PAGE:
Ars Technica: The audacious rescue plan that might have saved space shuttle Columbia. The untold story of the rescue mission that could have been NASA’s finest hour. By Lee Hutchinson.
“At 10:39 Eastern Standard Time on January 16, 2003, space shuttle Columbia lifted off from pad 39A at the Kennedy Space Center in Florida. A mere 81.7 seconds later, a chunk of insulating foam tore free from the orange external tank and smashed into the leading edge of the orbiter’s left wing at a relative velocity of at least 400 miles per hour (640 kph), but Columbia continued to climb toward orbit. […]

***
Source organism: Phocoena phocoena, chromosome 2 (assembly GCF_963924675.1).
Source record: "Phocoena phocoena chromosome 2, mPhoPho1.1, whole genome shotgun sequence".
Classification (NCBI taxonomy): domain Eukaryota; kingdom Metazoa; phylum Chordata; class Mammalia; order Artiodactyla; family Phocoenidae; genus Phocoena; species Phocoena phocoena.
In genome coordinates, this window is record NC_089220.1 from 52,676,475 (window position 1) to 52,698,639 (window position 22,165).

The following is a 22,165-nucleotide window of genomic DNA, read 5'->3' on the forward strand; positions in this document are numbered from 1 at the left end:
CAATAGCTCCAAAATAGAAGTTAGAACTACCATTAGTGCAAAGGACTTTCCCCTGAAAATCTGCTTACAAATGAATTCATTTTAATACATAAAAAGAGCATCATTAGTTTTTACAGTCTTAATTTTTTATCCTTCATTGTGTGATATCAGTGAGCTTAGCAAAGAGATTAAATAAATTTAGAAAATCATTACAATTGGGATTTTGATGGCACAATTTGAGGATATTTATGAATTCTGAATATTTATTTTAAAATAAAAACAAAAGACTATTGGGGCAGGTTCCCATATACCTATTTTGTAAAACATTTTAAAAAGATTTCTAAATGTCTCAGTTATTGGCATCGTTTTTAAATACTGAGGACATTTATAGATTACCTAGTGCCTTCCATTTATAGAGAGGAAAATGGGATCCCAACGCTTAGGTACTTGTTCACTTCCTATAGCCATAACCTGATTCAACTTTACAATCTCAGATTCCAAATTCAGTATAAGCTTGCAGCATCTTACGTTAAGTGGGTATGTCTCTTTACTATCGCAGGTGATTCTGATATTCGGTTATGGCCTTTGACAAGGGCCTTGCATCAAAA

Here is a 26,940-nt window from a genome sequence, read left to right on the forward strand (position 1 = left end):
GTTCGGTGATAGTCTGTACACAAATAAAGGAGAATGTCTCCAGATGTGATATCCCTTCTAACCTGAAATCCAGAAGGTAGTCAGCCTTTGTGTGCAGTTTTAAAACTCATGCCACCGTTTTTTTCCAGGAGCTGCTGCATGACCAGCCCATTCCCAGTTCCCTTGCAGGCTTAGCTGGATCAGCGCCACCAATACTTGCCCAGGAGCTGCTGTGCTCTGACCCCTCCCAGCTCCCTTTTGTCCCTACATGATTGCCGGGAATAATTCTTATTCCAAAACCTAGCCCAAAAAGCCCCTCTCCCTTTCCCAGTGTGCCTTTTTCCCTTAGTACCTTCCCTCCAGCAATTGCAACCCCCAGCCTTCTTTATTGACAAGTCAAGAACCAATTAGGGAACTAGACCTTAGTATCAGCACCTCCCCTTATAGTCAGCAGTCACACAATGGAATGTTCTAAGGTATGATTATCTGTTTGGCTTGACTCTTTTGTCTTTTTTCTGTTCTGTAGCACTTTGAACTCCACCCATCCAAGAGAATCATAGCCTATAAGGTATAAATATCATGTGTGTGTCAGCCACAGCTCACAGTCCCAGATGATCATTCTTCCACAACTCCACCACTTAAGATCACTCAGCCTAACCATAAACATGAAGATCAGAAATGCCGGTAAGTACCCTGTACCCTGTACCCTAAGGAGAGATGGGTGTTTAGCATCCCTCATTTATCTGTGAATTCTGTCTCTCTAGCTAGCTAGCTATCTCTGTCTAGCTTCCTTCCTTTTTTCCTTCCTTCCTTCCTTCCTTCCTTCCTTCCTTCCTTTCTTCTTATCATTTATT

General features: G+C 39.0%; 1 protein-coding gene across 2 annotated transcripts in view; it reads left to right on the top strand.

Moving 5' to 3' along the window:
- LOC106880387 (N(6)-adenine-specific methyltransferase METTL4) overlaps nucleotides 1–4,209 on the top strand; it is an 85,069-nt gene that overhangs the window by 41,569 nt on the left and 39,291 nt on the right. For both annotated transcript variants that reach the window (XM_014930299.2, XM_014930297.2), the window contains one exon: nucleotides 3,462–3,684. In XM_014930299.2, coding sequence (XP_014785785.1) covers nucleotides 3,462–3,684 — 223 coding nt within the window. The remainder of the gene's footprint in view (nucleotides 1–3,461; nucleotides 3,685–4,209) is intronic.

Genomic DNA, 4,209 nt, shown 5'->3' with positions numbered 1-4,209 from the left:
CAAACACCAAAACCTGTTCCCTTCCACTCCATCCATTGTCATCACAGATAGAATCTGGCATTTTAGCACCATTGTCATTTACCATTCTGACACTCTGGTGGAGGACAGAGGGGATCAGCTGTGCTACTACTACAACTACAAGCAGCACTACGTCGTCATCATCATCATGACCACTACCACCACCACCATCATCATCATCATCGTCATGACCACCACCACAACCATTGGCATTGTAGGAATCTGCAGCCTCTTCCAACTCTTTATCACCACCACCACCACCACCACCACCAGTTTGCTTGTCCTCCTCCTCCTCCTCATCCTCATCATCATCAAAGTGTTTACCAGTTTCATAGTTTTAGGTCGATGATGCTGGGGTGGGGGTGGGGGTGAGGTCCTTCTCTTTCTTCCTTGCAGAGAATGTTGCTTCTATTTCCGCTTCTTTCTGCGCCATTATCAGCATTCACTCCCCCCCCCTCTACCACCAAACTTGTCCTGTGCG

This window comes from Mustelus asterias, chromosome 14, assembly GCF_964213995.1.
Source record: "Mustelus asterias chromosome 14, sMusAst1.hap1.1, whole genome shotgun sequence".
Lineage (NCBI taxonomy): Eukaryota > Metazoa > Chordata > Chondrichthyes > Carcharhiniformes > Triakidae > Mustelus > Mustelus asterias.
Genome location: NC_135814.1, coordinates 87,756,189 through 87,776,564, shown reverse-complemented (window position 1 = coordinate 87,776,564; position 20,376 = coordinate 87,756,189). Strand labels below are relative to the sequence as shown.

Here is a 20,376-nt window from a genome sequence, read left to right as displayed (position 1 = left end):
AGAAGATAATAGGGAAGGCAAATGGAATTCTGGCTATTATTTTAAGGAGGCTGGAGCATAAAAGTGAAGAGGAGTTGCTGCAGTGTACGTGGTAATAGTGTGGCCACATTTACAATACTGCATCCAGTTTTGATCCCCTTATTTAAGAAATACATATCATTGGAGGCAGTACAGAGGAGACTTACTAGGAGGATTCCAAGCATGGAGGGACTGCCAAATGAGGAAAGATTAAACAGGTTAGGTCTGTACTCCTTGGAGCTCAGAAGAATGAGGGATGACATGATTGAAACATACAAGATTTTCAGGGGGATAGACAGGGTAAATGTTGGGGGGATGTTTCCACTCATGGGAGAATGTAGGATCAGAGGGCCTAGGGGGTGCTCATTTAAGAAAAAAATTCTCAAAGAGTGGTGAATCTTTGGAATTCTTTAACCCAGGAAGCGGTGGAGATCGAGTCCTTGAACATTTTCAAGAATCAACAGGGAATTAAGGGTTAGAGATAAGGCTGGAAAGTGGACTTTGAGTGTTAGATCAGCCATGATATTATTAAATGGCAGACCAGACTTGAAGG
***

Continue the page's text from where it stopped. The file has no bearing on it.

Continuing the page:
Sixteen days later, as Columbia re-entered the atmosphere, superheated plasma entered the orbiter’s structure through the hole in the wing and the shuttle began to disintegrate. […]
That’s the way events actually unfolded. But imagine an alternate timeline for the Columbia mission in which NASA quickly realized just how devastating the foam strike had been. Could the Columbia astronauts have been safely retrieved from orbit?”
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